Learn more about handler prioritization in the routing docs.

Handler Logic

Inside a handler is typically where the conversational logic is happening.

You can access all Jovo-related methods using the this context. For example, this is how you can write user data into a database:

yourHandler() {
  // ...

  this.$user.data.someKey = 'someValue';

  // ...
}

A handler usually concludes with one of these tasks:

Return Output

In most cases, the goal of a handler is to return output to the user using the $send method.

yourHandler() {
  // ...

  return this.$send(/* output */);
}

You can find more information on output here.

Redirect to Components

If you $redirect() to a different component, the current $state stack is cleared. You can see this as a permanent redirect. We recommend redirects if you want to move from one isolated part (or component) of a conversation to another. If you want to keep the state when moving between components, we recommend using $delegate().

If no handler name is specified, the redirect triggers the other component's START handler.

import { AnotherComponent } from './AnotherComponent';
// ...

yourHandler() {
  // ...

  return this.$redirect(AnotherComponent);
}

You can also specify the name of a handler:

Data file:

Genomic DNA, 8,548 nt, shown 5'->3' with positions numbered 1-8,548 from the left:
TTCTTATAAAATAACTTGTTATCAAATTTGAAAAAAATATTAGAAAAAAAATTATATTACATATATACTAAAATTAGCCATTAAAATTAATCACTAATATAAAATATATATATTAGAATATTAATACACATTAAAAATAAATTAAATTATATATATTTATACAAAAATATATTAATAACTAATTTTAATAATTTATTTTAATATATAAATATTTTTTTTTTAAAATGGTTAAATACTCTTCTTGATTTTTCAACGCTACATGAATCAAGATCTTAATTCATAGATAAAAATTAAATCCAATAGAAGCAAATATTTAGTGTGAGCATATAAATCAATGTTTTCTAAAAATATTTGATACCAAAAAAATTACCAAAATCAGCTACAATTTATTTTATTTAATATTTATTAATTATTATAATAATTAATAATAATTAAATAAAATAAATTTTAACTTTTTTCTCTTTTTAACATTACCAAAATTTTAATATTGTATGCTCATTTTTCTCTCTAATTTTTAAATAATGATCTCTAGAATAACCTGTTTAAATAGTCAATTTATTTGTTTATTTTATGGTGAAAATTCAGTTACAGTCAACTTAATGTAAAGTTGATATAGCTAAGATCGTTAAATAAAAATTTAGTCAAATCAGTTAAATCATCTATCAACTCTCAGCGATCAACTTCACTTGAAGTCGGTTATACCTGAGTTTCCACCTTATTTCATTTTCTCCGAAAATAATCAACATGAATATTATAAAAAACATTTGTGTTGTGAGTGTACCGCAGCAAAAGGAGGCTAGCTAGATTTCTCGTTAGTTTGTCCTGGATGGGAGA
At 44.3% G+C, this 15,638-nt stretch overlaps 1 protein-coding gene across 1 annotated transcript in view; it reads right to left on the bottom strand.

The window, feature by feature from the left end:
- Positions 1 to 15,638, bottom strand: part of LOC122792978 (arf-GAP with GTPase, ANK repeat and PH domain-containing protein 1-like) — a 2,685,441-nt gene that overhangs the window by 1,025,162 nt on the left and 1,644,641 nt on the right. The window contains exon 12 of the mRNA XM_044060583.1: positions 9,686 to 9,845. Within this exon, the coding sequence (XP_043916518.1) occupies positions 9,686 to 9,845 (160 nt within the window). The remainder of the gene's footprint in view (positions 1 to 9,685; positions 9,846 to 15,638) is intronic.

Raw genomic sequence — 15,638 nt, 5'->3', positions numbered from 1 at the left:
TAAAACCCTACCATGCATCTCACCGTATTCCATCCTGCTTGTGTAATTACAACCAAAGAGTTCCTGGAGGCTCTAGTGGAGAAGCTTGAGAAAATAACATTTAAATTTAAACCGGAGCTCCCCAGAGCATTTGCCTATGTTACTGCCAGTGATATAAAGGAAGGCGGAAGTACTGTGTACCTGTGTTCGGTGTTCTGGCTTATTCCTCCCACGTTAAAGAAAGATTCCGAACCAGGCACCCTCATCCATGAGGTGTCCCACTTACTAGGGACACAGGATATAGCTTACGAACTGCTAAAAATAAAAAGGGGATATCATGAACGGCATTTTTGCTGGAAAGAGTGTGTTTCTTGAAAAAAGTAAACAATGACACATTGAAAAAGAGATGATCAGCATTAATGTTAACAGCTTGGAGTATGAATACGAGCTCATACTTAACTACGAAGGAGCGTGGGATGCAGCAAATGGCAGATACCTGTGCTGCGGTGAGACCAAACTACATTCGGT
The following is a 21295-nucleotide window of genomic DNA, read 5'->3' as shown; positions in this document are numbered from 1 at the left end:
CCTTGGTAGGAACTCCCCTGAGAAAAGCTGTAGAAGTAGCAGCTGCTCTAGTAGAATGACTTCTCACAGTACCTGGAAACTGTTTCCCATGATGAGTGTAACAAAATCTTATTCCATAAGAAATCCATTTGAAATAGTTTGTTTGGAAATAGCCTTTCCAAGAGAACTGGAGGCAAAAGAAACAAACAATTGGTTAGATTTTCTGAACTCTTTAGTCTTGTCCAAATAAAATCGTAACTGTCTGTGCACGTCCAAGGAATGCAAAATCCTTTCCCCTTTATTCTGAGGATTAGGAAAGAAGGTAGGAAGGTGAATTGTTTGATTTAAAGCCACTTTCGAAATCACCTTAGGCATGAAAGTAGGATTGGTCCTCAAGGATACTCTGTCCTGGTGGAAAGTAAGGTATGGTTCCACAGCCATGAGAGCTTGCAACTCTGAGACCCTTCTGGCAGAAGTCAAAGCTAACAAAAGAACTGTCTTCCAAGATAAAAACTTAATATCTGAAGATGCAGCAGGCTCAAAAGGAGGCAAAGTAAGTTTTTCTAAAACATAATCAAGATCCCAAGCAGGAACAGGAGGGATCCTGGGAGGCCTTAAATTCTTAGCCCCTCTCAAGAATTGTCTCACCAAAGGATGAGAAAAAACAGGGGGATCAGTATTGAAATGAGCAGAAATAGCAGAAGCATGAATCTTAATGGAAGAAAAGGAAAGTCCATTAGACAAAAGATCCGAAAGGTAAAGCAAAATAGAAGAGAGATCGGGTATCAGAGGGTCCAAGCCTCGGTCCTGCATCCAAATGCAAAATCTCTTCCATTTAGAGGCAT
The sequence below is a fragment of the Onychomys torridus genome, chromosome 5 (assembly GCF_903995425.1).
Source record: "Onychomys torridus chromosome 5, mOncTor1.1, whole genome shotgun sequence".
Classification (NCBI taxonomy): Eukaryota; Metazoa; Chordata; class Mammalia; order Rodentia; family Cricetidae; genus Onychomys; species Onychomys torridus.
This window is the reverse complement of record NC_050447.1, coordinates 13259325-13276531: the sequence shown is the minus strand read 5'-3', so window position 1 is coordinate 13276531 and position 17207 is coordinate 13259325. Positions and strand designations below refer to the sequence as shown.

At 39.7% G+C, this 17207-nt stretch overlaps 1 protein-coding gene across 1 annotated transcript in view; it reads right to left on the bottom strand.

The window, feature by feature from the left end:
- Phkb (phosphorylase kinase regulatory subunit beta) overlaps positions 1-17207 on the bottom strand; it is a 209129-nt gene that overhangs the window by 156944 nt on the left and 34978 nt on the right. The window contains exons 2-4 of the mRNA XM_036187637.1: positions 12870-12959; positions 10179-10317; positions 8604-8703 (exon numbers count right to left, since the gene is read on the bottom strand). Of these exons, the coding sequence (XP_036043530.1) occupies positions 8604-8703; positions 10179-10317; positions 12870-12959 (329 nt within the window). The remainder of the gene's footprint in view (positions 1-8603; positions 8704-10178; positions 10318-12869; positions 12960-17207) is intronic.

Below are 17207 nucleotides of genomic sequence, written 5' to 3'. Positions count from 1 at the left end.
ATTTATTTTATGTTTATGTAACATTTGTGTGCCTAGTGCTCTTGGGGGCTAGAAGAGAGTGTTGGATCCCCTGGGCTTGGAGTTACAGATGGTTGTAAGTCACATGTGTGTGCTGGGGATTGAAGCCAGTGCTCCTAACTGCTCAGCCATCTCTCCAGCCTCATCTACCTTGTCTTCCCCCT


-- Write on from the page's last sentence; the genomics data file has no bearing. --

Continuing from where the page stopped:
import { AnotherComponent } from './AnotherComponent';
// ...

yourHandler() {
  // ...

  return this.$redirect(AnotherComponent, 'someHandler');
}

Delegate to Components

By using the $delegate method, you can redirect to a different component and let it know that after successful delegation (when the delegated component resolves), the flow should be returned to the current component.

// src/components/YourComponent.ts

import { YesNoComponent } from './YesNoComponent';
// ...

yourHandler() {
  // ...

  return this.$delegate(YesNoComponent, {
    resolve: {
      yes: this.onYes,
      no: this.onNo,
    },
    config: {
      // ...
    }
  });
}

onYes() {
  // ...
}

onNo() {
  // ...
}

In the above example, the $state stack gets updated like this:

$state = [
  {
    component: 'YesNoComponent',
  },
  {
    component: 'YourComponent',
    resolve: {
      yes: 'onYes',
      no: 'onNo',
    },
  },
];

The following options can be added to $delegate():

  • resolve: Handlers that should be called after the child component resolves with certain data.
    • Can include references to handler functions like this.onYes (doesn't work with anonymous functions)